- His overall Premier League win percentage in his management career is 35.8%
- Only Tony Pulis (42.3%) has a better Premier League win percentage as Palace manager than Pardew
- At 302 games, Pardew is the 10th most experienced Premier League manager in history
BBC Sport chief football writer Phil McNulty
Alan Pardew's managerial career has always had an element of "boom and bust" - and his last 12 months at Crystal Palace have fallen into the latter category.
While club chairman Steve Parish was recently able to persuade Palace's American owners to give Pardew time, home defeats by Manchester United and Chelsea, albeit by narrow margins, meant they could keep faith no longer.
Pardew guided Palace to the FA Cup final in May, and even though he lost talisman Yannick Bolasie to Everton in a £25m deal last summer, he had to deliver once he was allowed to re-invest expensively on players such as Christian Benteke and Andros Townsend.
He has failed to do so, and with Palace lying only one point above the relegation places, the increasingly likelihood of Palace being dragged further into a fight to stay up means he has paid the price for his failings.
Where now for Pardew?
After 18 years in management, which has included stints at Reading, West Ham, Charlton, Southampton and Newcastle as well as Palace, Pardew finds himself out of work.
His career has not been without controversy. As long ago as 2006, while in charge of West Ham, he was involved in a confrontation with Arsenal manager Arsene Wenger.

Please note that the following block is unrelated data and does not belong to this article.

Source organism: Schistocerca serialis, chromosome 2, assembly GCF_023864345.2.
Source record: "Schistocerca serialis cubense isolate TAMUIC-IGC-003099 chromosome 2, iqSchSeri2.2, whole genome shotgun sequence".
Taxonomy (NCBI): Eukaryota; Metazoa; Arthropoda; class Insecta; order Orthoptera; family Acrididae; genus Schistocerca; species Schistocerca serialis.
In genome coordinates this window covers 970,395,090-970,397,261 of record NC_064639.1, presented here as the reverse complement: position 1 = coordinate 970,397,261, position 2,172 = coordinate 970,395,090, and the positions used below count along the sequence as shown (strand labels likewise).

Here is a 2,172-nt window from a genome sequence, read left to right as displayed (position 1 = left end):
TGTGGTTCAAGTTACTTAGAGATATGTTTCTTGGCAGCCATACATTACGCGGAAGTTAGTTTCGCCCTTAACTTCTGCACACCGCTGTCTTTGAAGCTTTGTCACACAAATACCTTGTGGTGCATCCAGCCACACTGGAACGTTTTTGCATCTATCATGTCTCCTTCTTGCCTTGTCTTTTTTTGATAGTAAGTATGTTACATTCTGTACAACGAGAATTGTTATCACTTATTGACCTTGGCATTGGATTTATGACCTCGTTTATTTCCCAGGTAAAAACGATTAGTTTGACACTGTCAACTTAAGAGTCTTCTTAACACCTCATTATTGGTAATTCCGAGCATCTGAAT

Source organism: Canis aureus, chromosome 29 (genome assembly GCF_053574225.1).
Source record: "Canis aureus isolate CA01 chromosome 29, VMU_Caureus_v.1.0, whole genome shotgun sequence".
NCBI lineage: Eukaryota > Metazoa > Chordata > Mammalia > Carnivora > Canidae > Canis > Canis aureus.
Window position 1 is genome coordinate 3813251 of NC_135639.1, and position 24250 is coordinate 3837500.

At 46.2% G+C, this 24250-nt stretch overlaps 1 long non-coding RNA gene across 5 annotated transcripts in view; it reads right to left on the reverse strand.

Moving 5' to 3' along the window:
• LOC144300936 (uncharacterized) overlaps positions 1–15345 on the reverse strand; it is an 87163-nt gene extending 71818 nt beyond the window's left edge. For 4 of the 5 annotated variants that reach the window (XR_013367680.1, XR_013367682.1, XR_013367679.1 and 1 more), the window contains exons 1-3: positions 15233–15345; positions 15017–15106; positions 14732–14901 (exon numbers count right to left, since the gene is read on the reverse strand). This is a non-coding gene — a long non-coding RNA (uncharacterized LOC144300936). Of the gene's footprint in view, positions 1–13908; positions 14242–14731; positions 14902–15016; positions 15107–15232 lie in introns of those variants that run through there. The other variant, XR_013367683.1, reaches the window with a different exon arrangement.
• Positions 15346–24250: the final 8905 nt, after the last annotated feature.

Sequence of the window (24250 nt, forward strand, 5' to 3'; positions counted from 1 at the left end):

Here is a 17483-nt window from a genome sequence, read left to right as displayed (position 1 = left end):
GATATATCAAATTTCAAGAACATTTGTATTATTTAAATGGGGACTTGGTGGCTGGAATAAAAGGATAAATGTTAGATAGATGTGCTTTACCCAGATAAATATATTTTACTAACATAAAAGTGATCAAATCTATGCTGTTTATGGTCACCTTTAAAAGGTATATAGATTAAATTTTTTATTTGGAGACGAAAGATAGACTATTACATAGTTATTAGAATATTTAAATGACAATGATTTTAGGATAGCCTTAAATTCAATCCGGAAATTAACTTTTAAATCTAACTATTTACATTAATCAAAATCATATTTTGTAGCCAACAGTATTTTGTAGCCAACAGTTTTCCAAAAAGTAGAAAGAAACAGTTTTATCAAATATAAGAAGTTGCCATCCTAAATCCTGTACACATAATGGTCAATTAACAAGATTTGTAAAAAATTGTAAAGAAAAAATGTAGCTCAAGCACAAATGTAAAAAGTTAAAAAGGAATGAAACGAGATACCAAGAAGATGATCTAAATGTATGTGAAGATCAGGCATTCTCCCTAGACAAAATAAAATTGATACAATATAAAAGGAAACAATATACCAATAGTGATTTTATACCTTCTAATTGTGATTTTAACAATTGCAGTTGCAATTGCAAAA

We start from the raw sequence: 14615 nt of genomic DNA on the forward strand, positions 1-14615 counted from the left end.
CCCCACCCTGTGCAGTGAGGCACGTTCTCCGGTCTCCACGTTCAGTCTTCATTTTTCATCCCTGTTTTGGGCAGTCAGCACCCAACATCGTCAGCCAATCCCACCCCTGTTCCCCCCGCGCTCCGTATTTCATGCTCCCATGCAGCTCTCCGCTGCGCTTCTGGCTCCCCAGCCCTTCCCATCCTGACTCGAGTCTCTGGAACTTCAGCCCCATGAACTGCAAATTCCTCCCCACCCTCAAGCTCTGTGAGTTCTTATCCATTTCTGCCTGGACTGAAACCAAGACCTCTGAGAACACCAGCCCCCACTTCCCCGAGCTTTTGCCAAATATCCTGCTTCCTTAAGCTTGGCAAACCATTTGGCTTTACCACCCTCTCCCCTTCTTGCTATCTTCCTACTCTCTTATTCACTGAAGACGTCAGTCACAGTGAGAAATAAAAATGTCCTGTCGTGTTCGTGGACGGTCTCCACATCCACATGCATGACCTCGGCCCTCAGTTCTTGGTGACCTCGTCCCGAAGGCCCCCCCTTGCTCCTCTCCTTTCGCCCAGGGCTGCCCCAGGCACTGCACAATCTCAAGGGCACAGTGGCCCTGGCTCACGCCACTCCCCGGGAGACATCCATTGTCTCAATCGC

In January 2014, he was involved in a heated incident with Manchester City boss Manuel Pellegrini. Two months later, he was fined £100,000 and given a formal warning for headbutting Hull City midfielder David Meyler.
As recently as September, Pardew was talked of as a potential England manager and despite his recent struggles with Palace, he is likely to be linked with vacancies in the Premier League or Championship.
Who might be Palace's next boss?
In a statement, Parish said: "With games now coming thick and fast over the holiday period the club are hoping to put someone in place as quickly as possible but have nothing to say about a replacement at this time."
Some of the possible contenders are:
- Sam Allardyce, 62. Out of a job since September, when his 67-day stint in charge of England ended. Helped Sunderland escape relegation last season.
- Chris Coleman, 46. Could be tempted back to club management following impressive achievements with Wales, who he led to the Euro 2016 semi-finals.
- Gary Rowett, 42. Stock has risen despite being surprisingly sacked by Championship side Birmingham earlier this month.
- Roy Hodgson, 69. Experienced manager currently available. Guided Fulham to top-flight safety in 2008.
- Roberto Mancini, 52. Won the Premier League win Manchester City. Left Inter Milan in August after a difficult second spell with the Serie A side.
- Jurgen Klinsmann, 52. Former Germany legend-turned manager recently left the USA job. Brief spell at Bayern Munich in 2008-09. Could be a favourite of the American co-owners.
Former Palace striker Clinton Morrison told BBC Radio 5 live: "I think the Americans wanted their own man. Maybe Pardew knew he was coming to his end because you don't criticise the owners. Really, with the signings they've had, Palace should be doing better. Pardew was given ridiculous money."
Ex-Palace chairman Simon Jordan said: "This isn't panic, it's a reaction to results that people could have seen six weeks ago. If you look at the performance of the team from January, they tanked. The FA Cup final muddied it.
"Sam Allardyce is as good as it gets at guaranteeing a team doesn't get relegated. There's not exactly a plethora of top-quality managers around there, and Sam is a top, top manager."